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How to check fresh fish

by the Fish Site Editor
20 September 2006, at 1:00am

NORWAY - More and more fresh fish is being sold in Norway. But many consumers are still unsure when they're going to assess the fish's quality. Actually, it's easy to find out whether it's as it should be.

How to check fresh fish - NORWAY - More and more fresh fish is being sold in Norway. But many consumers are still unsure when they're going to assess the fish's quality. Actually, it's easy to find out whether it's as it should be.

Good fish? Scientist Margrethe Esaiassen at Fiskeriforskning is an expert in fish quality.

Three rules of thumb for fresh salmon and cod. Fresh salmon fillet should have:

  • Consistent red colour. When it starts going bad, it will have a blotchy surface.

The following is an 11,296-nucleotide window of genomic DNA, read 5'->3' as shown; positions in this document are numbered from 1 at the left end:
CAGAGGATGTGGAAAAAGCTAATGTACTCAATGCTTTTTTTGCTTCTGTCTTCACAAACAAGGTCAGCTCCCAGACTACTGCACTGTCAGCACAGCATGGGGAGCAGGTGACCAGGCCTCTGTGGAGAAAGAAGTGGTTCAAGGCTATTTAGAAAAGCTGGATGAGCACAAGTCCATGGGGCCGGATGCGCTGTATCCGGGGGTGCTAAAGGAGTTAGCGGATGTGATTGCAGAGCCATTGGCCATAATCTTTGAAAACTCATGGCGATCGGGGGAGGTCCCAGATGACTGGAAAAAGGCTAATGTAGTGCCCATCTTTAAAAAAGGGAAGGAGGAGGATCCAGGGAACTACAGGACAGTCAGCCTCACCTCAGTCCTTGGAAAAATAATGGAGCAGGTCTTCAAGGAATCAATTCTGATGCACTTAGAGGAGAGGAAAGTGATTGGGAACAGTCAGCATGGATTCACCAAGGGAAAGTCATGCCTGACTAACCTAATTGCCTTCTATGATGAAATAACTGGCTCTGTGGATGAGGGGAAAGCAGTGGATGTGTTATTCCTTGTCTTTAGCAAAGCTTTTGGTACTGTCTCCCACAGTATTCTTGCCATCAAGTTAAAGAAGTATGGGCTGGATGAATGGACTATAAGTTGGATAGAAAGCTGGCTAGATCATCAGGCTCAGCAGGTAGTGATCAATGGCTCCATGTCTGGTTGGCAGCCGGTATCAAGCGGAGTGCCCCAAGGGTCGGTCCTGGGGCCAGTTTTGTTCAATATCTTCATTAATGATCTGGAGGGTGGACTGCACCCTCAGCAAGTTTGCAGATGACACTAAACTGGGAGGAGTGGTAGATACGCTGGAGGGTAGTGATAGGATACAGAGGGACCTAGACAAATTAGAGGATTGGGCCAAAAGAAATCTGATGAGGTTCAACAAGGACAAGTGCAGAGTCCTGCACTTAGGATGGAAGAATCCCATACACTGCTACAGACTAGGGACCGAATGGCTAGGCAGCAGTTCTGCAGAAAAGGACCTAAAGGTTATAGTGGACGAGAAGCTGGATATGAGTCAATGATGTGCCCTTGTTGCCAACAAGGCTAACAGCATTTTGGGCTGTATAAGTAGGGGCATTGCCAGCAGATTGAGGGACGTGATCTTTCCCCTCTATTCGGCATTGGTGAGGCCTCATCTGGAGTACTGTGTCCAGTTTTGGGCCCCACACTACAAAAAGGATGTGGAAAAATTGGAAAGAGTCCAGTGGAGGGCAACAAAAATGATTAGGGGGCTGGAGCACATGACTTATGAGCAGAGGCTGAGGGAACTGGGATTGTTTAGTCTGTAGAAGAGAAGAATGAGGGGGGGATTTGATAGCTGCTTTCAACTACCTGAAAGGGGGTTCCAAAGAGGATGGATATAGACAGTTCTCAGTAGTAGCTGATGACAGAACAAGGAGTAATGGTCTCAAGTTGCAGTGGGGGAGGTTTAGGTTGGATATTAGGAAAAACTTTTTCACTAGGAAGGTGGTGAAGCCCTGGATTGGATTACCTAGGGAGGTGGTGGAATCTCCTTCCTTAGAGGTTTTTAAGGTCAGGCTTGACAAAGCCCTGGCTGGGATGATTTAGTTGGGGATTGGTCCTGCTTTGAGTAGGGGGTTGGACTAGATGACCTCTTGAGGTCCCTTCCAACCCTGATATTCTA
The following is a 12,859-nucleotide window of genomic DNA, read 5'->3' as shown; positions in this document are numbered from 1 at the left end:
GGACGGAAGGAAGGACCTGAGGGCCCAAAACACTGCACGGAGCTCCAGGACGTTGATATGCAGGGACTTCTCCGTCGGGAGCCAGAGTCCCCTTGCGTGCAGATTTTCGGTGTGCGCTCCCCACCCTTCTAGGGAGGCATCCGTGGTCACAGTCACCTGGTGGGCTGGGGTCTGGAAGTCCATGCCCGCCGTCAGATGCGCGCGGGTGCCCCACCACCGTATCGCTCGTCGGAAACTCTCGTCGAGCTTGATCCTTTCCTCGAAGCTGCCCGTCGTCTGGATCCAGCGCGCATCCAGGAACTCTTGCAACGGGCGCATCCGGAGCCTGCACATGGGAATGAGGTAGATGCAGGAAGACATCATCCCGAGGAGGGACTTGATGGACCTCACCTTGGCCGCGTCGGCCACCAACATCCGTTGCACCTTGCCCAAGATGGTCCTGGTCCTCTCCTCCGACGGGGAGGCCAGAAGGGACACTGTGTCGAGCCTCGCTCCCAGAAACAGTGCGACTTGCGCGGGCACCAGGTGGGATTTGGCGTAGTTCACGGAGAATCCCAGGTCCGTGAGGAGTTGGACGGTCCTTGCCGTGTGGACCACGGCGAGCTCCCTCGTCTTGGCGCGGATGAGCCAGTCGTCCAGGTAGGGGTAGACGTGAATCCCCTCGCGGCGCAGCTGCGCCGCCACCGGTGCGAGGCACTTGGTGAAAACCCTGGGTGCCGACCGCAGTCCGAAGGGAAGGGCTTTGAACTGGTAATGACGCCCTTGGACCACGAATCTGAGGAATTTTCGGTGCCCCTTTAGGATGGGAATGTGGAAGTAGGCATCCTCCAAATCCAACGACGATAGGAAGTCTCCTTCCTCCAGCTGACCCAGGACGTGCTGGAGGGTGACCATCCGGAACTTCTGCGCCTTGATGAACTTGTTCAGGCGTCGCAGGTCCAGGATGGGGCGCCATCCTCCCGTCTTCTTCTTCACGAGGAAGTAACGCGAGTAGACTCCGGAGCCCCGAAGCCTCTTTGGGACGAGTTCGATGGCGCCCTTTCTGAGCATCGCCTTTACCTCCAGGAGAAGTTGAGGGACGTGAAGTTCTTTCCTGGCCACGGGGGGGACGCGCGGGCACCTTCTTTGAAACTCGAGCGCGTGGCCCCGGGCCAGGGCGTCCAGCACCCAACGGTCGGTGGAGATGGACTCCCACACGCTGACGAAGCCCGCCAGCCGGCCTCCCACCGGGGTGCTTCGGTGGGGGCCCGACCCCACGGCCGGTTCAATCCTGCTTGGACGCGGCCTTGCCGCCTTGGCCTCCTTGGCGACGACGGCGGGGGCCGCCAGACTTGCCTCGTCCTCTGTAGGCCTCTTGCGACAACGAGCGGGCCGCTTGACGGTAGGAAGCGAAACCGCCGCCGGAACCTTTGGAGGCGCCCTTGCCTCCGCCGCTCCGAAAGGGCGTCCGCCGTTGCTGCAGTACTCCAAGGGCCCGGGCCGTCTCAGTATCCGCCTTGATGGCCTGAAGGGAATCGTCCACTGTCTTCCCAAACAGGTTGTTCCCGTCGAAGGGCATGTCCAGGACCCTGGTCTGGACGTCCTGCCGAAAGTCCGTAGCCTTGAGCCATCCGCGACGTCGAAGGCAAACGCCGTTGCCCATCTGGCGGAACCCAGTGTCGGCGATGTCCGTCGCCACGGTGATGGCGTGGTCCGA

• Shiny and dry surface. When it starts going bad, it gets a slimy, greyish coating.
  • Fresh odour. It can also smell like melon or cucumber. If it's bad, it will smell rotten, like a sour dishcloth.
Fresh cod fillet should have:
  • An even, light surface. The fish is bad if it has yellow spots and transparent parts on the surface.
  • Shiny and dry surface. Bad fish has a coating of slime on the surface.
  • Fresh odour. Sea-fresh, or neutral to weak fish odour. The fish is starting to go bad if it has a sharp, strong odour.

Pre-packed fresh fish fillets are becoming more common in Norway. But when the fillet is lying in a package with plastic over it, you can't smell the fish.

Senior Scientist Margrethe Esaiassen at Fiskeriforskning believes that the consumer still gets a good impression of the quality by checking the fillet's appearance.

"Pre-packed fish has a use-by date and basically, the consumer has to trust that those who produce and sell the fish are doing their jobs. When you get home, you can also check the quality by smelling the fillet. If it smells bad, you should return the fish to the shop", says Esaiassen.

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